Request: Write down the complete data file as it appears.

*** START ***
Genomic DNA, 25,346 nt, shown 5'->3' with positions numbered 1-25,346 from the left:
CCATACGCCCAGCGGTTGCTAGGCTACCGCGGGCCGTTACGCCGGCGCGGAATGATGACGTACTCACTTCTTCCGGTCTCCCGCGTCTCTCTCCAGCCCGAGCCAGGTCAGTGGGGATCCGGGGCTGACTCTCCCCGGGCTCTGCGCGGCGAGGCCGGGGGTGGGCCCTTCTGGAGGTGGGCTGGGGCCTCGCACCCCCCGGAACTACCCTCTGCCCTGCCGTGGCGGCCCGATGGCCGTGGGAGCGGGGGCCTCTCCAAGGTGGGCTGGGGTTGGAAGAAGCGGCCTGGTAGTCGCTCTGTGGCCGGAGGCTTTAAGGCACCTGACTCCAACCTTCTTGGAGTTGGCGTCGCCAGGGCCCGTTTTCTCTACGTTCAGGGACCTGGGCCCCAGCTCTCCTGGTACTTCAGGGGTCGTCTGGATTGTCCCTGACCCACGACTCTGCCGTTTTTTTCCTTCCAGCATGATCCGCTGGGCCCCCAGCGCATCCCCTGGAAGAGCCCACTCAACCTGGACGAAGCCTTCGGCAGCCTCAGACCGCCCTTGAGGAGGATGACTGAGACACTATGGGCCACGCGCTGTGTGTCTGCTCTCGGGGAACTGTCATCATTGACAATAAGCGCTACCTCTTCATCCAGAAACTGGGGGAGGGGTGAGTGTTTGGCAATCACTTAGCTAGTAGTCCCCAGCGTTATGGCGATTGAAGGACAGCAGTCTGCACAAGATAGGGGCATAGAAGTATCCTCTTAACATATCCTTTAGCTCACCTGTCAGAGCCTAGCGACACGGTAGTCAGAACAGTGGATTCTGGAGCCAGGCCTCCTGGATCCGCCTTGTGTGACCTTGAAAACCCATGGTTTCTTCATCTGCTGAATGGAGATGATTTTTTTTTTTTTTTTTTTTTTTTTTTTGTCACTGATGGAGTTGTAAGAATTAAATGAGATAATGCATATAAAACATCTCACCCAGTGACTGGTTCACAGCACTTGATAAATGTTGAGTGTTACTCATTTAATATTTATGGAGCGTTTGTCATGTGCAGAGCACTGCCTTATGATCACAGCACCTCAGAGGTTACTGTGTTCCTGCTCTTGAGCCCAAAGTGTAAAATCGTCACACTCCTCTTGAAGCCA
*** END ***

Genomic DNA, 25,346 nt, shown 5'->3' with positions numbered 1-25,346 from the left:
CCATACGCCCAGCGGTTGCTAGGCTACCGCGGGCCGTTACGCCGGCGCGGAATGATGACGTACTCACTTCTTCCGGTCTCCCGCGTCTCTCTCCAGCCCGAGCCAGGTCAGTGGGGATCCGGGGCTGACTCTCCCCGGGCTCTGCGCGGCGAGGCCGGGGGTGGGCCCTTCTGGAGGTGGGCTGGGGCCTCGCACCCCCCGGAACTACCCTCTGCCCTGCCGTGGCGGCCCGATGGCCGTGGGAGCGGGGGCCTCTCCAAGGTGGGCTGGGGTTGGAAGAAGCGGCCTGGTAGTCGCTCTGTGGCCGGAGGCTTTAAGGCACCTGACTCCAACCTTCTTGGAGTTGGCGTCGCCAGGGCCCGTTTTCTCTACGTTCAGGGACCTGGGCCCCAGCTCTCCTGGTACTTCAGGGGTCGTCTGGATTGTCCCTGACCCACGACTCTGCCGTTTTTTTCCTTCCAGCATGATCCGCTGGGCCCCCAGCGCATCCCCTGGAAGAGCCCACTCAACCTGGACGAAGCCTTCGGCAGCCTCAGACCGCCCTTGAGGAGGATGACTGAGACACTATGGGCCACGCGCTGTGTGTCTGCTCTCGGGGAACTGTCATCATTGACAATAAGCGCTACCTCTTCATCCAGAAACTGGGGGAGGGGTGAGTGTTTGGCAATCACTTAGCTAGTAGTCCCCAGCGTTATGGCGATTGAAGGACAGCAGTCTGCACAAGATAGGGGCATAGAAGTATCCTCTTAACATATCCTTTAGCTCACCTGTCAGAGCCTAGCGACACGGTAGTCAGAACAGTGGATTCTGGAGCCAGGCCTCCTGGATCCGCCTTGTGTGACCTTGAAAACCCATGGTTTCTTCATCTGCTGAATGGAGATGATTTTTTTTTTTTTTTTTTTTTTTTTTTTGTCACTGATGGAGTTGTAAGAATTAAATGAGATAATGCATATAAAACATCTCACCCAGTGACTGGTTCACAGCACTTGATAAATGTTGAGTGTTACTCATTTAATATTTATGGAGCGTTTGTCATGTGCAGAGCACTGCCTTATGATCACAGCACCTCAGAGGTTACTGTGTTCCTGCTCTTGAGCCCAAAGTGTAAAATCGTCACACTCCTCTTGAAGCCA